Would my illness be as serious today if I had gotten treated younger, if I had entered therapy sooner, if I had learned coping strategies earlier?
I wrestle with this question almost every day. Sometimes, I wonder if the panic attacks and depressive episodes I experience now, would be less debilitating if my mental illnesses were identified and treated in my teens. For five years I experienced crushing depression before settling into a structured treatment. We know mental illness affects the psyche, but it also profoundly alters the physical structure of the brain.
Brain changes associated with early-onset major depression have been reported in the hippocampus, amygdala, caudate nucleus, putamen, and frontal cortex, structures that are extensively interconnected. Studies have found reductions in volume of the frontal cortex, with some studies showing specific reductions in subregions of the frontal cortex, including the orbitofrontal cortex. (Yi, 2000)
In a very real sense, I live with brain damage. Not because of an acute injury, but due to persistent isolation, negative self-talk, and a chronic, active stress-response.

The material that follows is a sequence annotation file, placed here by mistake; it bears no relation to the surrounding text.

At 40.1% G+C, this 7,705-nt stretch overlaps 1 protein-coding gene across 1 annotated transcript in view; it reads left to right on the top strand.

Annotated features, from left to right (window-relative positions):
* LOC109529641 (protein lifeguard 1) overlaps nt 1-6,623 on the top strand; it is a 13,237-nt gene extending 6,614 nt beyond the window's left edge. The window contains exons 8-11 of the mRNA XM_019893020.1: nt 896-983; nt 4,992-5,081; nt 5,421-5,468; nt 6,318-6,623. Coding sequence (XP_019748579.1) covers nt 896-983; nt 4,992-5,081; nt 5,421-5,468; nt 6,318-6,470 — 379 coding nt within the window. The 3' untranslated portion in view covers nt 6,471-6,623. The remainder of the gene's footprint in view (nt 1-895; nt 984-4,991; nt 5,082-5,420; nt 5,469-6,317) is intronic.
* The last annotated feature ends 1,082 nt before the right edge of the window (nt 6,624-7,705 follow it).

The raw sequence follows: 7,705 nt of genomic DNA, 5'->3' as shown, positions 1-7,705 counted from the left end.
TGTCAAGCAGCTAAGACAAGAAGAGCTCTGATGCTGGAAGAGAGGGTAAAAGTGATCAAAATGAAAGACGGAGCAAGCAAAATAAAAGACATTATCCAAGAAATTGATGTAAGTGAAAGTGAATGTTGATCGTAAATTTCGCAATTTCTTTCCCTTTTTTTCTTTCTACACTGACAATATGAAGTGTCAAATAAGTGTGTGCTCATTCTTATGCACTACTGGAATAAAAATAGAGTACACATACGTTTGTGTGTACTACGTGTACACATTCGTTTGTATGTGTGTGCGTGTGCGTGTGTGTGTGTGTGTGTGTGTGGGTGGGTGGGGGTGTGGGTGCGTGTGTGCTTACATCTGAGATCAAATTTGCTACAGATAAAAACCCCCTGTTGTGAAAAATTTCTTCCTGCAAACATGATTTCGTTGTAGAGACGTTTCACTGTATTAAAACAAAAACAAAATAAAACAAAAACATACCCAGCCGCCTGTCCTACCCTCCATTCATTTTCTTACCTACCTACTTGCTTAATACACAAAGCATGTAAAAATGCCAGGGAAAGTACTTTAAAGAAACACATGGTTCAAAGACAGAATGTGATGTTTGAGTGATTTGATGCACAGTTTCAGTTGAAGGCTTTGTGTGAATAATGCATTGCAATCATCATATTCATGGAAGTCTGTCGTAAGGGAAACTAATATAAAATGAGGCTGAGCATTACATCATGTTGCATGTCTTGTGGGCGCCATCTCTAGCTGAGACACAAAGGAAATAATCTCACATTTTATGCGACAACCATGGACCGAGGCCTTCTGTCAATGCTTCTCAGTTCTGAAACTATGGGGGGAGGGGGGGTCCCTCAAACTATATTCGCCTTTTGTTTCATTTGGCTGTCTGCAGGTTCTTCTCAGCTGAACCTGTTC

For years, I obsessed with why I had depression. What caused it? How did it develop? Why, why, why? Then I had an epiphany. If I figured out the exact cause and reason for the thoughts that developed in my teenage mind; nothing would change in the present.
The future is a hundred thousand threads, but the past is a fabric that can never be rewoven.
Orson Scott Card
I can examine the tapestry of my medical history, but I cannot change anything about it. I can peak at a forgotten corner, but that knowledge will do nothing for me in the present. Consider how you would react if a doctor told you that you contracted the Bubonic plague, and before she got to telling you about how she’ll treat you, she explains exactly how you picked up this disease.
Though that information may be useful in the future, to prevent getting the illness again, it does nothing for you while you are suffering and undergoing treatment.
In research by the Center for Addiction and Mental Health (CAHM):
This study provides the first biological evidence for large brain changes in long-lasting depression, suggesting that it is a different stage of illness that needs different therapeutics - the same perspective taken for early and later stages of Alzheimer's disease.
Had I begun treatment earlier, I may not have had such a wild journey in finding medications and treatments. My symptoms today might be less severe and occur less often. But, that is all speculation.
I must deal with the now, and reinforce my mind to be resilient in the future.